In the period 2019 to 2025, the Norwegian Coastal Administration will be reorganizing the sectors of around 1900 sector lights in compliance with the standard defined by IALA (International Association of Lighthouse Authorities).
The Oslofjord fairway project that was completed in 2017, is an example of how sectors will be organized in accordance with the new standard.
An overview of the measures that are ready to be implemented in line with the transition to the IALA standard for sector lights can be found here (text in Norwegian only).
The illustration below shows how the sector classification will be changed by the transition to the IALA standard. The map on the left-hand side shows before, while the map on the right-hand side shows sectors after the transition. Drag the vertical bar back and forth to see the changes.
Kystverket skal sammen med samarbeidspartnere i Sverige, Danmark, Frankrike, Belgia og Malta finne ut hvordan man på best mulig måte kan bekjempe utslipp av lav-svoveldrivstoff.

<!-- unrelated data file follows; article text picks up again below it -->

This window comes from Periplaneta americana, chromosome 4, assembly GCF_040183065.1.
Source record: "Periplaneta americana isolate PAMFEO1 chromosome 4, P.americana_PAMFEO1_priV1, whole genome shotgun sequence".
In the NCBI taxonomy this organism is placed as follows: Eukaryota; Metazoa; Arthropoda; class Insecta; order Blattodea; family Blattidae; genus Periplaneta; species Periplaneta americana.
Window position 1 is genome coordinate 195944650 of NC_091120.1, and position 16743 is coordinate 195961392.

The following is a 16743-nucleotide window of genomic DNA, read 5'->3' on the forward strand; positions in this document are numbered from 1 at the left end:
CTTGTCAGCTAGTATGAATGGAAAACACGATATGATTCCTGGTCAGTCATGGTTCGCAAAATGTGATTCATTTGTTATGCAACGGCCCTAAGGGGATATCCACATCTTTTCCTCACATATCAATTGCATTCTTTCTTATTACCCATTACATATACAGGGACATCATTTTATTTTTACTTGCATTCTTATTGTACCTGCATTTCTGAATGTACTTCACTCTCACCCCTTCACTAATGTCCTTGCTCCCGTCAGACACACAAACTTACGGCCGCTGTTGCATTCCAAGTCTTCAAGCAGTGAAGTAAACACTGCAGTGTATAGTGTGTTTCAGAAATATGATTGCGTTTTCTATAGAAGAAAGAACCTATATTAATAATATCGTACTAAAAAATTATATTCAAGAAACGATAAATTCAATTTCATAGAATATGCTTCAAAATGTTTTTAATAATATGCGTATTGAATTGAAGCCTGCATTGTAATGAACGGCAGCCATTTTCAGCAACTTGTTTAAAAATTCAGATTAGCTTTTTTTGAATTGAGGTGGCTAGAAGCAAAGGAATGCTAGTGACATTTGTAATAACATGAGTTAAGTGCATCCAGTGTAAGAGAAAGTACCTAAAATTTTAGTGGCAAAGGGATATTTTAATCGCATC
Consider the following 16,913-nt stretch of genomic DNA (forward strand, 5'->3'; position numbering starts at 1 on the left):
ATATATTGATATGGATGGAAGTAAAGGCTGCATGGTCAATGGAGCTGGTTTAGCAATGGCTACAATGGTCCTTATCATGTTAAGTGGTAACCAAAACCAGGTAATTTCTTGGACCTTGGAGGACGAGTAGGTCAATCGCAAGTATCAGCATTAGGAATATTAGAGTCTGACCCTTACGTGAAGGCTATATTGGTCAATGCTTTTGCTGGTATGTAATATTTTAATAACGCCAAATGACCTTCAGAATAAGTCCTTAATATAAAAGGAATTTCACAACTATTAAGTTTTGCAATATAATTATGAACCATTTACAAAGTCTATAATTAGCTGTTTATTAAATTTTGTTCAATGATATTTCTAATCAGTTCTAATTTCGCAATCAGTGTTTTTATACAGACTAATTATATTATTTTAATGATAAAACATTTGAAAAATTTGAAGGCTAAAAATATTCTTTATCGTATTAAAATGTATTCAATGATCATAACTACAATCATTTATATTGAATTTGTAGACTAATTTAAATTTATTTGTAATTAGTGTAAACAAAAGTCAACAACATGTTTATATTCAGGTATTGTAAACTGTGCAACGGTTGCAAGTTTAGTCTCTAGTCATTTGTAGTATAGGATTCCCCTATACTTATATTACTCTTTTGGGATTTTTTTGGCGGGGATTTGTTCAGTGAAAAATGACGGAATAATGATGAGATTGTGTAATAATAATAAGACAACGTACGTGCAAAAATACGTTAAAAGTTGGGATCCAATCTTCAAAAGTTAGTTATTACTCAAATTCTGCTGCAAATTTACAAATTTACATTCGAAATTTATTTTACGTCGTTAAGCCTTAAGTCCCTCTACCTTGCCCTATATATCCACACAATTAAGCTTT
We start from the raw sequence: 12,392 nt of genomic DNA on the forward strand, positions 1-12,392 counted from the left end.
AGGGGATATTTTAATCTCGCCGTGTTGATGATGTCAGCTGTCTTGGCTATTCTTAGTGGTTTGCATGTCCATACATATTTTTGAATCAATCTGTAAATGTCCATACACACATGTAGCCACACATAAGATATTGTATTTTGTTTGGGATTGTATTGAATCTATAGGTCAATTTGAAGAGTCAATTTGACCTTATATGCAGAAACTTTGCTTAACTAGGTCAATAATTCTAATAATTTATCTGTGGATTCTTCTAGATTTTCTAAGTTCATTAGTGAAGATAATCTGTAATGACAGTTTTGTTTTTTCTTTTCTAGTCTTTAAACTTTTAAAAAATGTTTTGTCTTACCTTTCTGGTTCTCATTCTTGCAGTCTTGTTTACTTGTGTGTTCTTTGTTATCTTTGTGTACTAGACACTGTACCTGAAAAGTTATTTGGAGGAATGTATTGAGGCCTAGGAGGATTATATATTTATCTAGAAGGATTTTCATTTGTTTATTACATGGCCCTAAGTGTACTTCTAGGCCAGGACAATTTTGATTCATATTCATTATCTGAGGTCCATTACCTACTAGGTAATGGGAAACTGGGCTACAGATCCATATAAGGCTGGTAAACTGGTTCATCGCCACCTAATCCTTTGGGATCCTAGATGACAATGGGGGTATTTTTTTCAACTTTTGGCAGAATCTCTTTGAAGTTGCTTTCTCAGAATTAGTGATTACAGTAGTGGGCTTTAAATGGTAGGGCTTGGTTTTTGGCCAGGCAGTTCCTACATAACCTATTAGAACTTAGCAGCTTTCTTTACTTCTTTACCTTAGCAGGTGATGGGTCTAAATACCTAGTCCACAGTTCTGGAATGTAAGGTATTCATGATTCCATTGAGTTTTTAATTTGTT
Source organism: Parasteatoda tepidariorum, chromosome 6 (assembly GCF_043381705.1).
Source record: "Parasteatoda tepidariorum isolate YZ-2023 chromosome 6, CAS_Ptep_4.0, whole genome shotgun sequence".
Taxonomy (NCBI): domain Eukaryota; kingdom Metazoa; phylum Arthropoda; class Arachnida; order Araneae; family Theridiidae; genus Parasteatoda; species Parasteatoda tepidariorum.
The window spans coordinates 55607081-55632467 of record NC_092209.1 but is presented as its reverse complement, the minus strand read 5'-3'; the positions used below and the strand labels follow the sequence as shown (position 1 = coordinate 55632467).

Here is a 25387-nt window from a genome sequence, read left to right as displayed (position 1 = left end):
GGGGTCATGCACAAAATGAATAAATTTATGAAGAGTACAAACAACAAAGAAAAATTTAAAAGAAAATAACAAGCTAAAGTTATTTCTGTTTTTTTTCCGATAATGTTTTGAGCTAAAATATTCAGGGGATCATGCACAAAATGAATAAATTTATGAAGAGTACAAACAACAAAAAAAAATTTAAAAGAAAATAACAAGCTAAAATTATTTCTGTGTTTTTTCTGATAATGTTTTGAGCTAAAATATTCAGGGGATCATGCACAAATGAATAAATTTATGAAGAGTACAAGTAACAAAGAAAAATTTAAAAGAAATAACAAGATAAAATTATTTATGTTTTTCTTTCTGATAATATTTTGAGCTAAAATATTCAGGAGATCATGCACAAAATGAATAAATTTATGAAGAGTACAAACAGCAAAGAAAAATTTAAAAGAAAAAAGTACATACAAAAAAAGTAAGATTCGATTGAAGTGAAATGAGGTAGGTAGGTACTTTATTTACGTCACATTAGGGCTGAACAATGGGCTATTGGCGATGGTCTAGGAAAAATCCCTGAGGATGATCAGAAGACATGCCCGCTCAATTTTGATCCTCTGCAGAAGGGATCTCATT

Will recommend oil protection equipment and methods for new low-sulphur fuel types
The Norwegian Coastal Administration will over the next two years work with partners in Sweden, Denmark, France, Belgium and Malta to find what responses will work best in the event of an oil spill of low sulphur fuel.
New digital routes available at routeinfo.no
112 new digital routes and waypoints are now available for vessels planning port calls from Haugesund to Stad in Western Norway. Routeinfo.no provides quality-assured sailing routes and route information for mariners.
Fees for 2020: Reduction in Safety Fees and increase in Pilotage Fee
The Safety Fees are reduced by 2.7 per cent on average. The Pilotage Service Fee and Pilotage Readiness Fee are increased by 4.3 per cent, while the Pilot Exemption Certificate Fee is increased by 2.3 per cent.
New AIS basestations strengthen maritime traffic monitoring on Svalbard
On September 13, 2019, the Norwegian Coastal Administration deployed a new AIS (Automatic Identification System) basestation on the island of Prins Karls Forland, west of Spitsbergen. This basestation is powered by solar and wind energy, and is the first of its kind in an area without infrastructure.
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